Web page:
Say Pardon by David Ignatow, Published by Wesleyan University Press, 1961

“I have a child in limbo” Ignatow writes of his son’s struggle with mental illness. These are poems striving to make sense of the senseless, to scale the insurmountable and maybe find a kind of faith.

The Shadow-Eater by Benjamin DeCasseres, 1915 (Reprinted in Imp, published by Underworld Amusements)

In blasphemous verse that is sicker and more venomous than Baudelaire, DeCasseres boasts “I am weaving a shroud for a god that I hate.” Mostly unknown today, DeCasseres was in his time described by The New York Times as “perhaps the one living wonder of the literary world.”

Neighbors of Yesterday by Jeanne Robert Foster published by Sherman, 1916

Jeanne Robert Foster’s poetry has been snubbed by the accepted cannon, which is unacceptable. Through dramatic monologue, Foster depicts the vanishing Adirondacks of her childhood without the lens of nostalgia.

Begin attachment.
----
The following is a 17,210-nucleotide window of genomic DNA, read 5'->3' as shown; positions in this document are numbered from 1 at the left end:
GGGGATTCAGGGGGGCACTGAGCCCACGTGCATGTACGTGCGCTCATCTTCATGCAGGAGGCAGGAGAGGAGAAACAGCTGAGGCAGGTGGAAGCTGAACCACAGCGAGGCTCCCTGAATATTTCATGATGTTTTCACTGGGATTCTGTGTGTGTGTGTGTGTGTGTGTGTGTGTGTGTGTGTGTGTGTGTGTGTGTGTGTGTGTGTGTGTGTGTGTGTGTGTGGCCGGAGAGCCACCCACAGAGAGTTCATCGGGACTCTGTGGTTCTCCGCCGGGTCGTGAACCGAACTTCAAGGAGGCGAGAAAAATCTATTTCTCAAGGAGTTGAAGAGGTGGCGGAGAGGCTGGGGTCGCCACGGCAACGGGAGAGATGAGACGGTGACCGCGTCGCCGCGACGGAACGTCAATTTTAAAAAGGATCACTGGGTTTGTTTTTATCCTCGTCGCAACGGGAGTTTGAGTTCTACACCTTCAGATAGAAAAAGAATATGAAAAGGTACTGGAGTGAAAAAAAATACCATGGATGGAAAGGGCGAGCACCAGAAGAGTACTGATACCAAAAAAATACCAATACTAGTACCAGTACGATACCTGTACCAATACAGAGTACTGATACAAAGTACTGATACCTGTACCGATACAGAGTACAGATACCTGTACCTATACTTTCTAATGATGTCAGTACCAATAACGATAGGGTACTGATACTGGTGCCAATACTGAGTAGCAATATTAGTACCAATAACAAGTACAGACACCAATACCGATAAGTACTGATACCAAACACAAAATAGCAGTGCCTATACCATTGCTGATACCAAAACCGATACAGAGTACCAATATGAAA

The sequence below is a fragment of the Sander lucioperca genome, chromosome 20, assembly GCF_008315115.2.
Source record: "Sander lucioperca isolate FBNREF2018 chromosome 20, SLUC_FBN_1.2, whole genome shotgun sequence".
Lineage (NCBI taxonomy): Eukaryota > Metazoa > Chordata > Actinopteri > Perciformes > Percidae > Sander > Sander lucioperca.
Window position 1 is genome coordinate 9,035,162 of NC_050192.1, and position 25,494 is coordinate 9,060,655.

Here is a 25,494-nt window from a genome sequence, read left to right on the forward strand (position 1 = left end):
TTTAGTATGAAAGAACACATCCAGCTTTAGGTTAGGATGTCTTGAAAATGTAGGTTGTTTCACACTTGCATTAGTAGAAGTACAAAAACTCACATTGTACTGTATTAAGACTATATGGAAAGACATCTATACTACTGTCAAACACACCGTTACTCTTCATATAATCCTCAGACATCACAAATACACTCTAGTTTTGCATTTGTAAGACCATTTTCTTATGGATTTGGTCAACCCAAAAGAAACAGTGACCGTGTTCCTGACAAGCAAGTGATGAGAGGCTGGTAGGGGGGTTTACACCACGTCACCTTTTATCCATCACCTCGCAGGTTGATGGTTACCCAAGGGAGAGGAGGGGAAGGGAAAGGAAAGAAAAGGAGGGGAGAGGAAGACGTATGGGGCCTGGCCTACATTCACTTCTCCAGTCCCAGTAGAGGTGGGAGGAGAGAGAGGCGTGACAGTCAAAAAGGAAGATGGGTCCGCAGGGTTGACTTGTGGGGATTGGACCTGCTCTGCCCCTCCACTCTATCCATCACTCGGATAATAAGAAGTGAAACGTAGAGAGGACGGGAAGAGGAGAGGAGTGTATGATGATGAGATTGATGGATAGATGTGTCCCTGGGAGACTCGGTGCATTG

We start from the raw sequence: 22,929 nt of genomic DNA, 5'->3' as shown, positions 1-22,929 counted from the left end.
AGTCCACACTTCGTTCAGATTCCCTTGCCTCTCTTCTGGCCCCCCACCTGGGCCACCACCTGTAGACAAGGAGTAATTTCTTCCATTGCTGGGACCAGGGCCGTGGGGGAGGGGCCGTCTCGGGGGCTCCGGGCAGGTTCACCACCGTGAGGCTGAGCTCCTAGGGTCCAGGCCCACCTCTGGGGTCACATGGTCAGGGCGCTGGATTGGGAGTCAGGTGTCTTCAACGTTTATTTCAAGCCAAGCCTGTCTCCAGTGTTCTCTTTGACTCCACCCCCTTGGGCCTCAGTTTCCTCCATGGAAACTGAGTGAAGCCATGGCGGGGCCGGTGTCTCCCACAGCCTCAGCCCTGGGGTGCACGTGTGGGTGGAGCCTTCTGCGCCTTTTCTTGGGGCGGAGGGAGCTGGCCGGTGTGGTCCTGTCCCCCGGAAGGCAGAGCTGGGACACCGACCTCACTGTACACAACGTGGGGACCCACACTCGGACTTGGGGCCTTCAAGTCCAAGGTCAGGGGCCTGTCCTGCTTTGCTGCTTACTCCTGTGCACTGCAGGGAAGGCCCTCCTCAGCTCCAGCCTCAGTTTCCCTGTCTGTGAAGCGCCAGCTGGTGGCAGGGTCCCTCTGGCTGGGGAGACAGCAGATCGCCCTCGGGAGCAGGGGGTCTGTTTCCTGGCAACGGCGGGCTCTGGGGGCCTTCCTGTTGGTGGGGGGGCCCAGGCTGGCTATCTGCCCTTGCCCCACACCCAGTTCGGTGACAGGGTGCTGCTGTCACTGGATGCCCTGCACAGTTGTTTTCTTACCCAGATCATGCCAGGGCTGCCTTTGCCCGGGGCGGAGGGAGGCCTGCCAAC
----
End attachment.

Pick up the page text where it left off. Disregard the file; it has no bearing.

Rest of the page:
On the Road by Jack Kerouac published by Viking Press, 1957.

If you have not yet read the “original scroll” do so at your earliest convenience. It’s nothing less than an epic poem told through Kerouac’s “spontaneous prose,” recording postwar America’s frenzied rhythms and the fast-burning lives of those left out of a nation’s new found peace and prosperity.

A Shropshire Lad by A.E. Housman published 1896.

When I discovered this book of lyrical poems, as a mopey adolescent, it seemed to be speaking directly to me. Housman is said to have hated this book, and many have parodied it, yet it brought me to poetry and its themes of war, death, and heartbreak are timeless.

Jason O’Toole is an Andover, MA based poet and author of Spear of Stars (2018) and Soulless Heavens (2019) whose work has been described as “robustly American…like Kerouac and Whitman.” His poems have recently appeared in Nixes Mate Review, The Sciblerus, Saving Daylight, and a number of anthologies. He holds a BA from Eugene Lang College where he was mentored by poet Stanley Diamond, and an MBA from St. Joseph’s College of Maine. He performs and records spoken word with musicians Alec K. Redfearn, and Herr Lounge Corps. “

One Reply to “#TPQ5: JASON O’TOOLE”

  1. […] I was recently asked to name five poetry books which exerted influence over my development as a poet. It’s difficult to name only five, but here they are: https://thepoetryquestion.com/2020/02/26/tpq5-jason-otoole/ […]

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